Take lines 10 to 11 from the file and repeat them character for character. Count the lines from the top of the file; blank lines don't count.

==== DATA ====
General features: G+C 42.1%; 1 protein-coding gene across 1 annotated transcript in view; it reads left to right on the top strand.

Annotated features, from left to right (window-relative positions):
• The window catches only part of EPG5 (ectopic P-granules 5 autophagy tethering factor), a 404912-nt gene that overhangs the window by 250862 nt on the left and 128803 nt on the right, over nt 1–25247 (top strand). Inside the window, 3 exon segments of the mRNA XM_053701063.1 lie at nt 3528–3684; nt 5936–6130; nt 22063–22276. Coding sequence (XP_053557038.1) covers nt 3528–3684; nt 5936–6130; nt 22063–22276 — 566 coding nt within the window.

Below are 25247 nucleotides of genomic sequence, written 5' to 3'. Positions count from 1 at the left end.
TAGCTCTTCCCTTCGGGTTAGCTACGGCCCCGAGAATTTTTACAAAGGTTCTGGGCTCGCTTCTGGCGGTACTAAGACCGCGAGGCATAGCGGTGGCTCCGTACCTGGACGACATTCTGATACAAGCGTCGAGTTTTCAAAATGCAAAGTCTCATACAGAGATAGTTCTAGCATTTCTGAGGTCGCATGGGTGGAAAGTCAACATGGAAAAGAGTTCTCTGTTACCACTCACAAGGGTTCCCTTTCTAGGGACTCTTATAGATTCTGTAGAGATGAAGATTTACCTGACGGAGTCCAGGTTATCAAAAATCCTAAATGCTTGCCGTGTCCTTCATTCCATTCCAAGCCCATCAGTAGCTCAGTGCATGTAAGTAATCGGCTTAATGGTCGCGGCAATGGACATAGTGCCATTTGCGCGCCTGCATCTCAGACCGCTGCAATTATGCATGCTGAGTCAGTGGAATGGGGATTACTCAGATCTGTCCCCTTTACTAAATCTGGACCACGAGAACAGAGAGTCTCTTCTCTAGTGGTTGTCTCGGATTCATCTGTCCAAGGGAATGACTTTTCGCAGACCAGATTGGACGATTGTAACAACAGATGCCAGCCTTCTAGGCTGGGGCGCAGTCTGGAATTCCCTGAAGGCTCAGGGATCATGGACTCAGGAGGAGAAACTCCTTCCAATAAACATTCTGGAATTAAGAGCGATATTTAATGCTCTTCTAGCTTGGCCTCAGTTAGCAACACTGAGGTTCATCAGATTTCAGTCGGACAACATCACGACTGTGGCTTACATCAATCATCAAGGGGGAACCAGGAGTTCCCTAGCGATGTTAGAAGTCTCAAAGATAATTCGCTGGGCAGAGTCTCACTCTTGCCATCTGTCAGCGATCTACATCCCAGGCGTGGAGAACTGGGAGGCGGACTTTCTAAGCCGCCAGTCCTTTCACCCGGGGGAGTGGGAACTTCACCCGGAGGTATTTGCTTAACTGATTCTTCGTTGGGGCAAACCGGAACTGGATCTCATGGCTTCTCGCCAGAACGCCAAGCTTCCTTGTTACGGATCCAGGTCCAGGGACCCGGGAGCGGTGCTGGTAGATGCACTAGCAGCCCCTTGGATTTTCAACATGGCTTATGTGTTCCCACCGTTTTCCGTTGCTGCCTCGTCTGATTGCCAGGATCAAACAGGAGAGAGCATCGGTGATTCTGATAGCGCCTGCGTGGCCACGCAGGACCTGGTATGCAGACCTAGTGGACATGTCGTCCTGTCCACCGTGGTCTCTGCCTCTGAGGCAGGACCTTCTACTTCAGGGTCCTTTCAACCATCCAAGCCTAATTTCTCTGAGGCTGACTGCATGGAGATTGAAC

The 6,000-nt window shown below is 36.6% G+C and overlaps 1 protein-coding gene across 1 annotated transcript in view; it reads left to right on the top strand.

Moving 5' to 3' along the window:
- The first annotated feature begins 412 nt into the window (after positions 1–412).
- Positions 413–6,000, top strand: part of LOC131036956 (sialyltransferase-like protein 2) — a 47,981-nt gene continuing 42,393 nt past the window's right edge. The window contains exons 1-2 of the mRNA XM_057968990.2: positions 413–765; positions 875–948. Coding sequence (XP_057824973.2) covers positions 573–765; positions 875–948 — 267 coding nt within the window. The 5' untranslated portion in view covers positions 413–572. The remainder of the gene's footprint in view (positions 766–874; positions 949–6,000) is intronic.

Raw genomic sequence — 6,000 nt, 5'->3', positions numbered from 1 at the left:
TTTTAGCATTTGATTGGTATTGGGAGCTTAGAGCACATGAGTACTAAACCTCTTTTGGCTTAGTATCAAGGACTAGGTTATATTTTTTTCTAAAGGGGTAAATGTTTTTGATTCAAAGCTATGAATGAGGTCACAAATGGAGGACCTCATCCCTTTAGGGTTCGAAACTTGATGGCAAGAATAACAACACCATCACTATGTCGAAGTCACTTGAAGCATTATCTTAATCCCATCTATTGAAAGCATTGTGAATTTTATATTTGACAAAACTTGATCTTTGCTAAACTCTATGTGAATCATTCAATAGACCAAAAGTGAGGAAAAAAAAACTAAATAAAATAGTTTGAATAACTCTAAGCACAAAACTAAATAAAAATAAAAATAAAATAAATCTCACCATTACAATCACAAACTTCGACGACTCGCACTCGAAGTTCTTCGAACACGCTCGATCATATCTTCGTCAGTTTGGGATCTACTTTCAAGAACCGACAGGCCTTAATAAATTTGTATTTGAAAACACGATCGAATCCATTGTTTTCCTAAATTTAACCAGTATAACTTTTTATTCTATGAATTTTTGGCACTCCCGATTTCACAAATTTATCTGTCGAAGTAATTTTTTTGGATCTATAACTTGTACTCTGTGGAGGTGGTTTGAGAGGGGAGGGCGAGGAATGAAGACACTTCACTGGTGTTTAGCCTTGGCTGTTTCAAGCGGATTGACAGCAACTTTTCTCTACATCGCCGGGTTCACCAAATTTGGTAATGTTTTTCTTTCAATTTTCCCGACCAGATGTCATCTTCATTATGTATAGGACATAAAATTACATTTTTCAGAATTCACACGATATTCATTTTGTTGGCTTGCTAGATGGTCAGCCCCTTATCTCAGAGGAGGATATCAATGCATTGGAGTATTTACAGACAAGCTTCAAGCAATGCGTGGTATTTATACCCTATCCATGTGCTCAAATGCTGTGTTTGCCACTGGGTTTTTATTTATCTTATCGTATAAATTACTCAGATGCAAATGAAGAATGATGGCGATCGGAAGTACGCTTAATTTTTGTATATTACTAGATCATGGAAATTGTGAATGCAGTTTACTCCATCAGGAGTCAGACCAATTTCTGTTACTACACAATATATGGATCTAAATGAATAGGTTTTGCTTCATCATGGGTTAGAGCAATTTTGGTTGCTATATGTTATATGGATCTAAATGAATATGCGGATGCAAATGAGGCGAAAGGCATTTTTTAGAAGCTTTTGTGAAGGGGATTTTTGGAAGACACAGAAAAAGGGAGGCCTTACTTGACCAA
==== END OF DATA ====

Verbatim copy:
Raw genomic sequence — 6,000 nt, 5'->3', positions numbered from 1 at the left:
TTTTAGCATTTGATTGGTATTGGGAGCTTAGAGCACATGAGTACTAAACCTCTTTTGGCTTAGTATCAAGGACTAGGTTATATTTTTTTCTAAAGGGGTAAATGTTTTTGATTCAAAGCTATGAATGAGGTCACAAATGGAGGACCTCATCCCTTTAGGGTTCGAAACTTGATGGCAAGAATAACAACACCATCACTATGTCGAAGTCACTTGAAGCATTATCTTAATCCCATCTATTGAAAGCATTGTGAATTTTATATTTGACAAAACTTGATCTTTGCTAAACTCTATGTGAATCATTCAATAGACCAAAAGTGAGGAAAAAAAAACTAAATAAAATAGTTTGAATAACTCTAAGCACAAAACTAAATAAAAATAAAAATAAAATAAATCTCACCATTACAATCACAAACTTCGACGACTCGCACTCGAAGTTCTTCGAACACGCTCGATCATATCTTCGTCAGTTTGGGATCTACTTTCAAGAACCGACAGGCCTTAATAAATTTGTATTTGAAAACACGATCGAATCCATTGTTTTCCTAAATTTAACCAGTATAACTTTTTATTCTATGAATTTTTGGCACTCCCGATTTCACAAATTTATCTGTCGAAGTAATTTTTTTGGATCTATAACTTGTACTCTGTGGAGGTGGTTTGAGAGGGGAGGGCGAGGAATGAAGACACTTCACTGGTGTTTAGCCTTGGCTGTTTCAAGCGGATTGACAGCAACTTTTCTCTACATCGCCGGGTTCACCAAATTTGGTAATGTTTTTCTTTCAATTTTCCCGACCAGATGTCATCTTCATTATGTATAGGACATAAAATTACATTTTTCAGAATTCACACGATATTCATTTTGTTGGCTTGCTAGATGGTCAGCCCCTTATCTCAGAGGAGGATATCAATGCATTGGAGTATTTACAGACAAGCTTCAAGCAATGCGTGGTATTTATACCCTATCCATGTGCTCAAATGCTGTGTTTGCCACTGGGTTTTTATTTATCTTATCGTATAAATTACTCAGATGCAAATGAAGAATGATGGCGATCGGAAGTACGCTTAATTTTTGTATATTACTAGATCATGGAAATTGTGAATGCAGTTTACTCCATCAGGAGTCAGACCAATTTCTGTTACTACACAATATATGGATCTAAATGAATAGGTTTTGCTTCATCATGGGTTAGAGCAATTTTGGTTGCTATATGTTATATGGATCTAAATGAATATGCGGATGCAAATGAGGCGAAAGGCATTTTTTAGAAGCTTTTGTGAAGGGGATTTTTGGAAGACACAGAAAAAGGGAGGCCTTACTTGACCAA